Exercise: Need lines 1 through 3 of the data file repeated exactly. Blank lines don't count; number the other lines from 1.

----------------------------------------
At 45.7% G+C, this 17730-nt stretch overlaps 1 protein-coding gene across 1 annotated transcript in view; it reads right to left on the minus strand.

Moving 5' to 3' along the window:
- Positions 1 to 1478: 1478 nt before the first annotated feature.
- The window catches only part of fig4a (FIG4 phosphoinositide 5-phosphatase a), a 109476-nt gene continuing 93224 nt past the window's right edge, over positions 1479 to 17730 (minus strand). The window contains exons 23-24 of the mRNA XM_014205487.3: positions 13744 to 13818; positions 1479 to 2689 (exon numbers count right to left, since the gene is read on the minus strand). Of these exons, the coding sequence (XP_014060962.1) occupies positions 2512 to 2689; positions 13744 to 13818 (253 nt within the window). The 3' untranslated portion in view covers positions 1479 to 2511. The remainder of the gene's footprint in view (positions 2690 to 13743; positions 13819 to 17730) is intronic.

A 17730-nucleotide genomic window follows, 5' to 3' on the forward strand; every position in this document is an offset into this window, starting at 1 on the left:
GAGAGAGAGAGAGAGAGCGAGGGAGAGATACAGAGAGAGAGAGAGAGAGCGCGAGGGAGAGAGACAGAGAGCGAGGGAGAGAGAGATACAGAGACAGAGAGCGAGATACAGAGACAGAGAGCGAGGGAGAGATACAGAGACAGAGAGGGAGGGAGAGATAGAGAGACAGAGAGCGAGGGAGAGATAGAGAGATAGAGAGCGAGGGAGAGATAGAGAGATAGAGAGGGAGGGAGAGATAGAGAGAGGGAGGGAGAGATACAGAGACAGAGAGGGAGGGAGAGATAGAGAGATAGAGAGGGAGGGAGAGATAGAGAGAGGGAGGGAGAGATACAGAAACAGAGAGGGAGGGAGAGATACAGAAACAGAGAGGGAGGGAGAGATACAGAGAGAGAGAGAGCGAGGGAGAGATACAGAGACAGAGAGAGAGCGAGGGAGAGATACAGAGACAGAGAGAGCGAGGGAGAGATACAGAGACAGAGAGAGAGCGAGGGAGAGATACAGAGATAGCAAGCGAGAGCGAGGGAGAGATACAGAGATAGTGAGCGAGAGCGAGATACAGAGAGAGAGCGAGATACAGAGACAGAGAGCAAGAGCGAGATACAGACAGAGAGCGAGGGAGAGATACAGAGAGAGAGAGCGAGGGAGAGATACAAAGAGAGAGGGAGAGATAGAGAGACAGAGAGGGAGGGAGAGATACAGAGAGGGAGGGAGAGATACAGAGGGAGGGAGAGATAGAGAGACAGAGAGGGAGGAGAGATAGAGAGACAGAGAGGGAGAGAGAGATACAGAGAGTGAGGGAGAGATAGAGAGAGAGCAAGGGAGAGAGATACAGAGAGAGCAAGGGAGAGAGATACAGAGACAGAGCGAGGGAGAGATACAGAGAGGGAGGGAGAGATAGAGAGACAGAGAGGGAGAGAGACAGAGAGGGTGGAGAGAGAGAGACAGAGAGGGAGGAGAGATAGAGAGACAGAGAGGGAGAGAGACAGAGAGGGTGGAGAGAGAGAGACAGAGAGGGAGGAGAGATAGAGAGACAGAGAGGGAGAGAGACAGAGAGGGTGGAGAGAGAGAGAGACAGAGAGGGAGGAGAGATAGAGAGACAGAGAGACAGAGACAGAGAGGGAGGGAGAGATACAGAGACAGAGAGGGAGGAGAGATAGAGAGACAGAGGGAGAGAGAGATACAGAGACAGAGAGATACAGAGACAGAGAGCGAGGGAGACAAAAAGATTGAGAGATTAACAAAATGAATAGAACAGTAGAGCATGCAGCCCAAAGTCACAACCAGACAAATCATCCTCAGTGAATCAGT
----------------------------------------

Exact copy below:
At 45.7% G+C, this 17730-nt stretch overlaps 1 protein-coding gene across 1 annotated transcript in view; it reads right to left on the minus strand.

Moving 5' to 3' along the window:
- Positions 1 to 1478: 1478 nt before the first annotated feature.